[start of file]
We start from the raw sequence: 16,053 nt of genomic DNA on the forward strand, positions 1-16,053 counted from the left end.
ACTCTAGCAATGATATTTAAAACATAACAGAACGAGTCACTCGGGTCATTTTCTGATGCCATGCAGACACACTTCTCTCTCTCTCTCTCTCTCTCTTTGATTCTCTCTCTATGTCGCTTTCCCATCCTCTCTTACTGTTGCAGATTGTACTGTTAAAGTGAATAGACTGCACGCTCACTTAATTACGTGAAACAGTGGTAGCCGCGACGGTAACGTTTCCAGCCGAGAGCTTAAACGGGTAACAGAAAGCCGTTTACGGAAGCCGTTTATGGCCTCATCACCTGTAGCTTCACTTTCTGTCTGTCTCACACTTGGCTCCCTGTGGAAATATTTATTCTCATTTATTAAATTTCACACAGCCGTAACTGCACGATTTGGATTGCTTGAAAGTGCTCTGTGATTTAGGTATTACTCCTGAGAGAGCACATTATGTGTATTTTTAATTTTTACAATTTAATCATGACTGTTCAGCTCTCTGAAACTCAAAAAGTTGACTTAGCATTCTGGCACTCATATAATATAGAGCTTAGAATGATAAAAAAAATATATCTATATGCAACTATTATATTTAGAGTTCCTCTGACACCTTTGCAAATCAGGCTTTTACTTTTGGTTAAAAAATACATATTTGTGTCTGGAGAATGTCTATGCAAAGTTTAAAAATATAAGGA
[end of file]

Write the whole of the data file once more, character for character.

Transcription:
We start from the raw sequence: 16,053 nt of genomic DNA on the forward strand, positions 1-16,053 counted from the left end.
ACTCTAGCAATGATATTTAAAACATAACAGAACGAGTCACTCGGGTCATTTTCTGATGCCATGCAGACACACTTCTCTCTCTCTCTCTCTCTCTCTTTGATTCTCTCTCTATGTCGCTTTCCCATCCTCTCTTACTGTTGCAGATTGTACTGTTAAAGTGAATAGACTGCACGCTCACTTAATTACGTGAAACAGTGGTAGCCGCGACGGTAACGTTTCCAGCCGAGAGCTTAAACGGGTAACAGAAAGCCGTTTACGGAAGCCGTTTATGGCCTCATCACCTGTAGCTTCACTTTCTGTCTGTCTCACACTTGGCTCCCTGTGGAAATATTTATTCTCATTTATTAAATTTCACACAGCCGTAACTGCACGATTTGGATTGCTTGAAAGTGCTCTGTGATTTAGGTATTACTCCTGAGAGAGCACATTATGTGTATTTTTAATTTTTACAATTTAATCATGACTGTTCAGCTCTCTGAAACTCAAAAAGTTGACTTAGCATTCTGGCACTCATATAATATAGAGCTTAGAATGATAAAAAAAATATATCTATATGCAACTATTATATTTAGAGTTCCTCTGACACCTTTGCAAATCAGGCTTTTACTTTTGGTTAAAAAATACATATTTGTGTCTGGAGAATGTCTATGCAAAGTTTAAAAATATAAGGA